• by Hadlock (143607)

      I'm kind of curious how many more situations like this will occur before people develop point to point 3G networks using old, root'd G1s and directional dishes. With the ability to just turn off the internet at will, eventually someone will develop a tethered G1 that can talk to other tethered G1s in a point to point situation. I think packet HAM radio does this to an extent already, but you should be able to push 10mb/s easy across p2p 3G packet radio, which then interfaces with a building's internal netwo

  • Slow? (Score:3, Interesting)

    by jspenguin1 (883588) <jspenguin@gmail.com> on Sunday December 06, 2009 @07:59PM (#30347298) Homepage
    How much will this really affect communication? If I recall, the last wave of protests mostly used Twitter, which doesn't exactly use a whole heap of bandwith? I could see this affecting Youtube, but it won't stop communication.
    • Re: (Score:2, Insightful)

      by Anonymous Coward
      It's enough to stop people from arranging protests and letting each other know where and what time to show up. Using phones for that purpose is not really safe because they are quite easy to tap. The speeds are low enough that even messenger services (Yahoo, MSN and GTalk) are not working as it takes forever to connect.
      They have also ordered foreign journalists to stop reporting and stay home for a few days, to prevent the beating of protesters showing up live for the world to see.
  • by Ethanol-fueled (1125189) on Sunday December 06, 2009 @08:01PM (#30347318) Homepage Journal
    I hope the protest succeeds for many reasons, one of which is to show that regime change can be beneficial and effective without overt American influence. The Iranians are tough people with long memories, and they will be as resistant to American meddling as they are to the Ayatollah.

    They're one of the few countries without McDonald's' and I'd like to see them stay that way.
    • Re: (Score:2, Insightful)

      by sakdoctor (1087155)

      Your sentimentalism sickens me.
      How can your anti-globalization sentiment outweigh the fact that Iran is a highly oppressive, human rights abusing theocracy?

      You wouldn't be able to set foot there to enjoy the McDonalds free streets, before being tortured, and used as a political bargaining chip.

      • by Ethanol-fueled (1125189) on Sunday December 06, 2009 @09:26PM (#30348056) Homepage Journal

        Your sentimentalism sickens me.

        Yeah, emotions. Why can't we all be robots?!!!!!!!!

        How can your anti-globalization sentiment outweigh the fact that Iran is a highly oppressive, human rights abusing theocracy?

        Read the post again. I want what the people want. They don't want a 14-th century theocracy and they don't want a bunch of greedy American meddlers entrenching themselves into the political infrastructure, exploiting the people, and cheapening a proud culture.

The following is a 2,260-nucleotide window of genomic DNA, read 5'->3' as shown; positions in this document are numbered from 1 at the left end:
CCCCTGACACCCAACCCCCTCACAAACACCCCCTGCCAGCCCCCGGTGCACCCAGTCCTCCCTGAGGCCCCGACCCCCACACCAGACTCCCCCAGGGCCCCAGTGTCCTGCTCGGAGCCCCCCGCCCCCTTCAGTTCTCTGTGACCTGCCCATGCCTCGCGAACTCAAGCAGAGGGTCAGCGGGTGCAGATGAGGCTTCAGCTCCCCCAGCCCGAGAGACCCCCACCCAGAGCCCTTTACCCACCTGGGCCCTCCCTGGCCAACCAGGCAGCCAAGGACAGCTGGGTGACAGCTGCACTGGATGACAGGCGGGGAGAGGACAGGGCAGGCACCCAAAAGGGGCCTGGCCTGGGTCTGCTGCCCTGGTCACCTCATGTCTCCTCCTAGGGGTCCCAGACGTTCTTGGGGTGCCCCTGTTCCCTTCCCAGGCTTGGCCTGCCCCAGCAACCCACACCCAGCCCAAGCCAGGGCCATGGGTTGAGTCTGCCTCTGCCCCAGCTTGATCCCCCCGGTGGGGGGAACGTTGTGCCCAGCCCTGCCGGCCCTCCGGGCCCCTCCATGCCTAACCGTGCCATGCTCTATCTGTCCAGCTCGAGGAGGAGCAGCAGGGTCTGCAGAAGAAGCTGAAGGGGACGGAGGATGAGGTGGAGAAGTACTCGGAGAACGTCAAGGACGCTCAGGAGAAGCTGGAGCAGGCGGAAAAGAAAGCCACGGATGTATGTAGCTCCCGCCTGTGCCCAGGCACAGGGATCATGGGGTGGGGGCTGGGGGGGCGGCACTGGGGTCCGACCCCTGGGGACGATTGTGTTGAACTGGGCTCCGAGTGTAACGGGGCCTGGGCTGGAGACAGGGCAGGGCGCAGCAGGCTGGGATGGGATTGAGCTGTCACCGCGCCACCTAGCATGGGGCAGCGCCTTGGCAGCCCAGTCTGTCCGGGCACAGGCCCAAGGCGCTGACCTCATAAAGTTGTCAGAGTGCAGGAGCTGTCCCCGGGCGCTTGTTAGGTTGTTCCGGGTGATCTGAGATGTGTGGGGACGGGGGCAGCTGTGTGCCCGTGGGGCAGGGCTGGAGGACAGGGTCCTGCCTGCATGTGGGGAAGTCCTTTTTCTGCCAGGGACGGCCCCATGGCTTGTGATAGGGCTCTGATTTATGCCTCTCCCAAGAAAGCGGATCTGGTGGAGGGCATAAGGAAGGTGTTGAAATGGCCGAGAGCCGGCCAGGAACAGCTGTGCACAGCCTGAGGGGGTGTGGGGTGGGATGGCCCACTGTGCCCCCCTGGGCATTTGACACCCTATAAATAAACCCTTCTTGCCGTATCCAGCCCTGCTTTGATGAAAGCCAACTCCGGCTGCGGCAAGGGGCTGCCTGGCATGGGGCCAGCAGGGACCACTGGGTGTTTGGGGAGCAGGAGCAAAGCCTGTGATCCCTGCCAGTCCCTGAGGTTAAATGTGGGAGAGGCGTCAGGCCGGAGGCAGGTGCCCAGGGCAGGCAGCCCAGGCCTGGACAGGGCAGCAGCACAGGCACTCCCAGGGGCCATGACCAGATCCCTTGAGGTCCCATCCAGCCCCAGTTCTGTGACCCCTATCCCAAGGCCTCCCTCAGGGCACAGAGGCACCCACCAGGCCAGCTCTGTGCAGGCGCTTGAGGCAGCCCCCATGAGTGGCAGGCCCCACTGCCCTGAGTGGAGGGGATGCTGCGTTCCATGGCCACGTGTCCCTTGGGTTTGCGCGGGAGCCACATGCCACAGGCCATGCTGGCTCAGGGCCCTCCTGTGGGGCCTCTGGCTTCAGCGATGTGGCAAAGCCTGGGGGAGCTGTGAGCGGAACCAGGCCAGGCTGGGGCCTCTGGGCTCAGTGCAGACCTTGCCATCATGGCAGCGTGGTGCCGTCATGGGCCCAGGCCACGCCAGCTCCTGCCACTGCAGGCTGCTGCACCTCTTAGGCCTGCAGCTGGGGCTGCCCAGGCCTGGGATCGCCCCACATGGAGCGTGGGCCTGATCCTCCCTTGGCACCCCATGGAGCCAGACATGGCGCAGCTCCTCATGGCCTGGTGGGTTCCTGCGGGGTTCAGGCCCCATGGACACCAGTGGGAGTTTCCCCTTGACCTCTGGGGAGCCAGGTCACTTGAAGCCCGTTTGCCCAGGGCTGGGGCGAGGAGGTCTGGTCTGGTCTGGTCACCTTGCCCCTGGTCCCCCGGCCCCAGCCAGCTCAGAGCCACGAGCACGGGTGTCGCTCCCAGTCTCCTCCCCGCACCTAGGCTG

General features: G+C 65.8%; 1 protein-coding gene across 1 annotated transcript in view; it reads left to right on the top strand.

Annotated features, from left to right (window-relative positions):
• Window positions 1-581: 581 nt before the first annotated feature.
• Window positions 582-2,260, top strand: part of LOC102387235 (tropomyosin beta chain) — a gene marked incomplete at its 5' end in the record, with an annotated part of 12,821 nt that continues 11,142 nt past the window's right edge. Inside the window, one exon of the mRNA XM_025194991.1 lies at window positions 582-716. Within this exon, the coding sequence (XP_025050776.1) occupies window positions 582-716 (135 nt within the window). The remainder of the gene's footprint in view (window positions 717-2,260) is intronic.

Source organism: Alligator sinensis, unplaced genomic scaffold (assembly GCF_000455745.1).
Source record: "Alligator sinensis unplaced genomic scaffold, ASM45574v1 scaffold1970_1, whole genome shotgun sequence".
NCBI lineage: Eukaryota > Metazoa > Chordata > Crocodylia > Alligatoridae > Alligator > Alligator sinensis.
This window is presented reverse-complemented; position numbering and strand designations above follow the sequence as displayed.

As the song goes, "Meet the new boss, same as the old boss". The Iranians are trying to prevent that vicious cycle, unlike the apathetic Americans who encourage it.

    • by Tezcat (927703) on Sunday December 06, 2009 @08:15PM (#30347436)
      If the regime controls the media well enough, any problems or threats can be described as American-sponsered.

      And if any change does occur, it'd not stop sympathetic conspiracists from blaming the downfall of an Islamic state on whoever they damn well wish: The US, the UK, or a sinister cabal of Zionists.

      Of course, this is discounting the major problem the anti-government Iranian students are facing; that those they oppose were revolutionary students once, ruthless ones at that, and know a few of the tricks.
      • Re: (Score:3, Insightful)

        by easyTree (1042254)

        If the regime controls the media well enough, any problems or threats can be described as ...

        Most don't seem to comprehend that this is exactly what happens in the US.

        • Re: (Score:3, Interesting)

          by palegray.net (1195047)
          I won't argue that the media here in the U.S. isn't heavily influenced by the government. That said, I'm still free to publish views that directly conflict with those in government without fear of being locked up. That is not the case in Iran. Now, I frankly don't think it's any of our business that their citizens have to live like that; if they decide they want change, they'll do what it takes to effect it. Until then, they get what they deserve.
          • Re: (Score:3, Insightful)

            by easyTree (1042254)

            That said, I'm still free to publish views that directly conflict with those in government without fear of being locked up. That is not the case in Iran.

            You make this sound like a good thing.

            There's no need to prevent someone from saying or printing anything they think - most of their thoughts are already under control - if not, their readership interprets any unrecognised opinion within the framework set by big media.

          • Re: (Score:2, Insightful)